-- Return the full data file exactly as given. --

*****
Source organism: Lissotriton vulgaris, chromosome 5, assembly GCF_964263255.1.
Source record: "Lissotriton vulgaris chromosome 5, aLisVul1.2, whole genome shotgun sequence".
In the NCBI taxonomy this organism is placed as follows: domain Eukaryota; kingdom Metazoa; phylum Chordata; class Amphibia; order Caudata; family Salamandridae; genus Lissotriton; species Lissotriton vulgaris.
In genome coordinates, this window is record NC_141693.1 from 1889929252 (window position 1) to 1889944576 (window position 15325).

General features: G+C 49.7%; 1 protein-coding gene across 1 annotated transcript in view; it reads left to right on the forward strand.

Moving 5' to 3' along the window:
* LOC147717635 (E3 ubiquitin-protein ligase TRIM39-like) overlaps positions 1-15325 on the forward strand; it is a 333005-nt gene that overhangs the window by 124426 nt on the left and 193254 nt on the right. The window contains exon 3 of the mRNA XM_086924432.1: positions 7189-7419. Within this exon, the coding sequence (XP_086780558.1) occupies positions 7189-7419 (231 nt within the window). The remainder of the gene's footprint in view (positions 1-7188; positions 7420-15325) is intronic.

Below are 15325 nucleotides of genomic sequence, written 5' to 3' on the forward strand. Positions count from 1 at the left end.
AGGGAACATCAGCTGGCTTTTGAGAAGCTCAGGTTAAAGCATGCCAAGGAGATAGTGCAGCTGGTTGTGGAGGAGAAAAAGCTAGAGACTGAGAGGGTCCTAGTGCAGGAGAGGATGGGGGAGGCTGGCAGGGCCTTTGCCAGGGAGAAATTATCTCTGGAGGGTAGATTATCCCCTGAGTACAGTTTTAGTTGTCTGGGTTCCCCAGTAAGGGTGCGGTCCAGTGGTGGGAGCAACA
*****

Source organism: Lissotriton vulgaris, chromosome 5, assembly GCF_964263255.1.
Source record: "Lissotriton vulgaris chromosome 5, aLisVul1.2, whole genome shotgun sequence".
In the NCBI taxonomy this organism is placed as follows: domain Eukaryota; kingdom Metazoa; phylum Chordata; class Amphibia; order Caudata; family Salamandridae; genus Lissotriton; species Lissotriton vulgaris.
In genome coordinates, this window is record NC_141693.1 from 1889929252 (window position 1) to 1889944576 (window position 15325).

General features: G+C 49.7%; 1 protein-coding gene across 1 annotated transcript in view; it reads left to right on the forward strand.

Moving 5' to 3' along the window:
* LOC147717635 (E3 ubiquitin-protein ligase TRIM39-like) overlaps positions 1-15325 on the forward strand; it is a 333005-nt gene that overhangs the window by 124426 nt on the left and 193254 nt on the right. The window contains exon 3 of the mRNA XM_086924432.1: positions 7189-7419. Within this exon, the coding sequence (XP_086780558.1) occupies positions 7189-7419 (231 nt within the window). The remainder of the gene's footprint in view (positions 1-7188; positions 7420-15325) is intronic.

Below are 15325 nucleotides of genomic sequence, written 5' to 3' on the forward strand. Positions count from 1 at the left end.
AGGGAACATCAGCTGGCTTTTGAGAAGCTCAGGTTAAAGCATGCCAAGGAGATAGTGCAGCTGGTTGTGGAGGAGAAAAAGCTAGAGACTGAGAGGGTCCTAGTGCAGGAGAGGATGGGGGAGGCTGGCAGGGCCTTTGCCAGGGAGAAATTATCTCTGGAGGGTAGATTATCCCCTGAGTACAGTTTTAGTTGTCTGGGTTCCCCAGTAAGGGTGCGGTCCAGTGGTGGGAGCAACA